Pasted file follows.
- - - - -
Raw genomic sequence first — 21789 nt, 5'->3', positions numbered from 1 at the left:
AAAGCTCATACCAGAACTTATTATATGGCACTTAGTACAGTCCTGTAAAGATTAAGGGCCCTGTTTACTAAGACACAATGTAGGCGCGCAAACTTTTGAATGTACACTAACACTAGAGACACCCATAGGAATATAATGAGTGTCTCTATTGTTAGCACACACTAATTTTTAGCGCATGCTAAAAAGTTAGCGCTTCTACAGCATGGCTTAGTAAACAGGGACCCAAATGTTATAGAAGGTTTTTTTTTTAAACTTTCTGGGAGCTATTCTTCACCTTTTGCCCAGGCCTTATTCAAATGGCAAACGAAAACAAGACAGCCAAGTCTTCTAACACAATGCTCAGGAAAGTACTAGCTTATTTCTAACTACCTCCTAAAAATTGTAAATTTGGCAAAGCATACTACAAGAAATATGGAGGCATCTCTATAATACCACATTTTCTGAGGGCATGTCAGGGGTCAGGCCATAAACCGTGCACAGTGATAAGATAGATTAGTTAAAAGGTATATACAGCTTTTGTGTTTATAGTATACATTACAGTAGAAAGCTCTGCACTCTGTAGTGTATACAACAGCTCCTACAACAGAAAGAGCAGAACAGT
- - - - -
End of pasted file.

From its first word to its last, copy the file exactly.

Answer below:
Raw genomic sequence first — 21789 nt, 5'->3', positions numbered from 1 at the left:
AAAGCTCATACCAGAACTTATTATATGGCACTTAGTACAGTCCTGTAAAGATTAAGGGCCCTGTTTACTAAGACACAATGTAGGCGCGCAAACTTTTGAATGTACACTAACACTAGAGACACCCATAGGAATATAATGAGTGTCTCTATTGTTAGCACACACTAATTTTTAGCGCATGCTAAAAAGTTAGCGCTTCTACAGCATGGCTTAGTAAACAGGGACCCAAATGTTATAGAAGGTTTTTTTTTTAAACTTTCTGGGAGCTATTCTTCACCTTTTGCCCAGGCCTTATTCAAATGGCAAACGAAAACAAGACAGCCAAGTCTTCTAACACAATGCTCAGGAAAGTACTAGCTTATTTCTAACTACCTCCTAAAAATTGTAAATTTGGCAAAGCATACTACAAGAAATATGGAGGCATCTCTATAATACCACATTTTCTGAGGGCATGTCAGGGGTCAGGCCATAAACCGTGCACAGTGATAAGATAGATTAGTTAAAAGGTATATACAGCTTTTGTGTTTATAGTATACATTACAGTAGAAAGCTCTGCACTCTGTAGTGTATACAACAGCTCCTACAACAGAAAGAGCAGAACAGT